That correction is well and truly underway.

The technology-heavy NASDAQ index is down 30% this year.

The NASDAQ index includes over 3,600 stocks and almost half of these companies have fallen by 50% or more from their pandemic highs.

A share market valuation rerating like this is always a bit messy because even fundamentally sound companies also get caught up in the negative sentiment.

That is, their stock prices fall too, albeit to a much lesser extent.

It certainly seems like share market fundamentals (e.g., profitability, strong cash flows, proven business models, strong balance sheets, etc.) once again matter to the market and that is good news for evidence-based investors.

It just might be a bit of a bumpy road in the short term but in the longer-term, sound stocks/indexes/strategies will emerge victoriously.

Property market sentiment has soured very quickly

The property market was going gangbusters throughout most of 2020 and 2021.

The popular theme was that property prices were set to rise sharply for many years and you’d better get in quick!

There was a lot of FOMO.

This led me to write a blog in mid-2021 advising readers to not buy property in such a buoyant market (at least not if you have to overpay, which was the case in most circumstances).

The property market has changed a lot since the beginning of this year.

The FOMO has evaporated, and the constant talk of inflation and higher interest rates has cooled demand for property.

Frankly, this is wonderful news for any would-be property buyers.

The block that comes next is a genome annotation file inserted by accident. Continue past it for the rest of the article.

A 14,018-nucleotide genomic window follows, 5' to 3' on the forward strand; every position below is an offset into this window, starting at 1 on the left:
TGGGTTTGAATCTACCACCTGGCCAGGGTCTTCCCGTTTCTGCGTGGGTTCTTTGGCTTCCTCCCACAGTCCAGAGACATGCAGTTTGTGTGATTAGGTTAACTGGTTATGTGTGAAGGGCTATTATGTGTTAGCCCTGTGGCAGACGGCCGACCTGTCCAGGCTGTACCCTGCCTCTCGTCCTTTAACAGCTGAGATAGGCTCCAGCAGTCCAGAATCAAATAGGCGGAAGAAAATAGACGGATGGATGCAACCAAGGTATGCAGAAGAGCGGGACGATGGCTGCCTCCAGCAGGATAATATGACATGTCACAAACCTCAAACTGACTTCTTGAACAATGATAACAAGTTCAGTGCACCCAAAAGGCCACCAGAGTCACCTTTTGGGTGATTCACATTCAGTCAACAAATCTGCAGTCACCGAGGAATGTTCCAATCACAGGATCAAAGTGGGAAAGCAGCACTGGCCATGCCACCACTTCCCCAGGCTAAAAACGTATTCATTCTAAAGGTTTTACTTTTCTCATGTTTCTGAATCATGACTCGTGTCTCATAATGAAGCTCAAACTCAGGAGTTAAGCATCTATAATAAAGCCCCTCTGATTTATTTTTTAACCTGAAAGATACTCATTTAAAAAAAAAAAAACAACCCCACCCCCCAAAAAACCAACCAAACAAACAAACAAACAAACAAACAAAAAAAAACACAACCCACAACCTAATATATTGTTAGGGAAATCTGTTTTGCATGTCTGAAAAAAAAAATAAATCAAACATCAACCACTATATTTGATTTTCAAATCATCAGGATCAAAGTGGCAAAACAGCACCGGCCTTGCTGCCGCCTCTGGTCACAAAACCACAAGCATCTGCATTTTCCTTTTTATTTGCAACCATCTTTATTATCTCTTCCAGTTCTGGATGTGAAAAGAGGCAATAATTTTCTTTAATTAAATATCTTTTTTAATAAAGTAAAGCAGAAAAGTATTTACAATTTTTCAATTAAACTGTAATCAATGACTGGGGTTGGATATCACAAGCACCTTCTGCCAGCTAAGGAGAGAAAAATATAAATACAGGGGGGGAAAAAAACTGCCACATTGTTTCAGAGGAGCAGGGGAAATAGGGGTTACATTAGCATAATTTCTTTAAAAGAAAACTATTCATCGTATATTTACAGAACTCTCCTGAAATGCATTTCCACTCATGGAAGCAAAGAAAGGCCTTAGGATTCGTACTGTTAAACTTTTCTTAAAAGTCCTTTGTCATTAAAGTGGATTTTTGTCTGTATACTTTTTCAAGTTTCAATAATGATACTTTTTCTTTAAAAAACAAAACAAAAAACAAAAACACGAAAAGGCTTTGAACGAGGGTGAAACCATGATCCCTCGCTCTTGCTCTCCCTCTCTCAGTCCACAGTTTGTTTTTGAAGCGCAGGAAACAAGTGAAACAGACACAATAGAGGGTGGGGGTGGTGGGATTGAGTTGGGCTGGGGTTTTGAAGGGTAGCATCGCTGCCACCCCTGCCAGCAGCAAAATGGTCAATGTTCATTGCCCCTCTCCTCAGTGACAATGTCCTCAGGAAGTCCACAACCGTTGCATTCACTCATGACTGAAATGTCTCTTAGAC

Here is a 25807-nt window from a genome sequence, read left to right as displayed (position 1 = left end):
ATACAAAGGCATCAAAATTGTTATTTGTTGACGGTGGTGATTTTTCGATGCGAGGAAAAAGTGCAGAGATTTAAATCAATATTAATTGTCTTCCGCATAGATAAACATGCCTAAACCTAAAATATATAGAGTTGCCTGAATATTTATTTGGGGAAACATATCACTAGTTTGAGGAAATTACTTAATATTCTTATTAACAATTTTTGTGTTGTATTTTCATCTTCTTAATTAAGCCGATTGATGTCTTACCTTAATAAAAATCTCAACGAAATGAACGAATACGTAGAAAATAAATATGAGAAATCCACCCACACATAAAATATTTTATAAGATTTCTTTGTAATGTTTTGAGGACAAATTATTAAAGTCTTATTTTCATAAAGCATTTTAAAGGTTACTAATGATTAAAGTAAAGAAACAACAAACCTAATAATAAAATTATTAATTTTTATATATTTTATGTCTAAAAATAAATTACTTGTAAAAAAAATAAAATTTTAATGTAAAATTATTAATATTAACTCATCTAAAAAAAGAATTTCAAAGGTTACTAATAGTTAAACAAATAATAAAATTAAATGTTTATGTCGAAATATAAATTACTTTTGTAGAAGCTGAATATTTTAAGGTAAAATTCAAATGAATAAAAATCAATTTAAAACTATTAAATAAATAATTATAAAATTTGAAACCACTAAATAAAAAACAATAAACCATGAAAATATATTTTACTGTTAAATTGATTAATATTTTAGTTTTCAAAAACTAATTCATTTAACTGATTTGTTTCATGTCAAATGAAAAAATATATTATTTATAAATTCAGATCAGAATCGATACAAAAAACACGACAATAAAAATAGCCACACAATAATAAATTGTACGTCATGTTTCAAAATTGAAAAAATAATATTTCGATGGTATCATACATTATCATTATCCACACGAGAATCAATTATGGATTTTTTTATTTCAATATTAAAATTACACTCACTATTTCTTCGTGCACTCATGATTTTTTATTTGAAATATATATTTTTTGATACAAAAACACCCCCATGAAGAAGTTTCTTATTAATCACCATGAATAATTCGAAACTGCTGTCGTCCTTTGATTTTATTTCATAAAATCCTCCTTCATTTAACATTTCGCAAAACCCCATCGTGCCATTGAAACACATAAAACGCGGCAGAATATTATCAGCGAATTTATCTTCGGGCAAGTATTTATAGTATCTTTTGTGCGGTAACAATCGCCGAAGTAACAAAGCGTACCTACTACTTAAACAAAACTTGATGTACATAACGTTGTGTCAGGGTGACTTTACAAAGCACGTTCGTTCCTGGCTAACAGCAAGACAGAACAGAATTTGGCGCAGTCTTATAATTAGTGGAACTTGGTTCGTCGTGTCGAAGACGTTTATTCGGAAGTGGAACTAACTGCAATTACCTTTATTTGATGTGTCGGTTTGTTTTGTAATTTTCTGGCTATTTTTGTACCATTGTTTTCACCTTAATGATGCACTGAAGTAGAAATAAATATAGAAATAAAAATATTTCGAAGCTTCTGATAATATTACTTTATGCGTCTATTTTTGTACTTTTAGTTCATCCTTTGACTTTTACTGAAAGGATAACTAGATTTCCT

The best time to buy property is when it's unpopular to do so.

But the hardest time to buy property is when it's unpopular to do so (because it feels risky).

I expect that the negative sentiment surrounding the property market (including predictions of price falls) will become louder over the coming months.

If that’s true, it will be an excellent market to buy an investment-grade property.

The best time for investing

It is entirely possible that rising prices (inflation) and interest rates will cause economic pain, particularly for lower-income earners.

In fact, it could cause a temporary recession.

If that happens, there will be pressure on the RBA to cut rates again.

The extent of economic pain is highly dependent on how long it takes for supply chains to return to normal.

This is dependent on many factors outside of Australia’s control including China relaxing Covid lockdowns, the Ukraine war ending and the normalisation of commodity prices.

Often, the best time to invest is when it's unpopular to do so.

Investment Time

Therefore, please do three things

I invite you to do three things over the next 1 to 2 years.

Firstly, expect more bad news than good.

Expect volatility.

Expect negative predictions.

Expect to feel uncertain.

Secondly, focus on maximising medium to long-term investment returns.

I expect the market over the next 1 to 2 years will offer some excellent medium to long-term investment opportunities.

At the same time, it is entirely possible that your investments may not generate investment returns over the next 24 months.

Your ability to generate attractive medium-term returns will depend on whether you have the discipline to execute your investment strategy over the next 24 months.

Finally, don’t get spooked by volatility and negative sentiment and make wholesale changes to your strategy/investments.

The economy is in relatively good condition and if supply chains were normal, we wouldn’t be in this position.

These are temporary issues and remember to always focus on the long term.

About Stuart was a Chartered Accountant before establishing mortgage broking firm ProSolution Private Clients. He has authored two books and shares his experience with readers of Property Update. Visit www.prosolution.com.au
No comments

Guides

Copyright © 2022 Michael Yardney’s Property Investment Update Important Information
Content Marketing by GridConcepts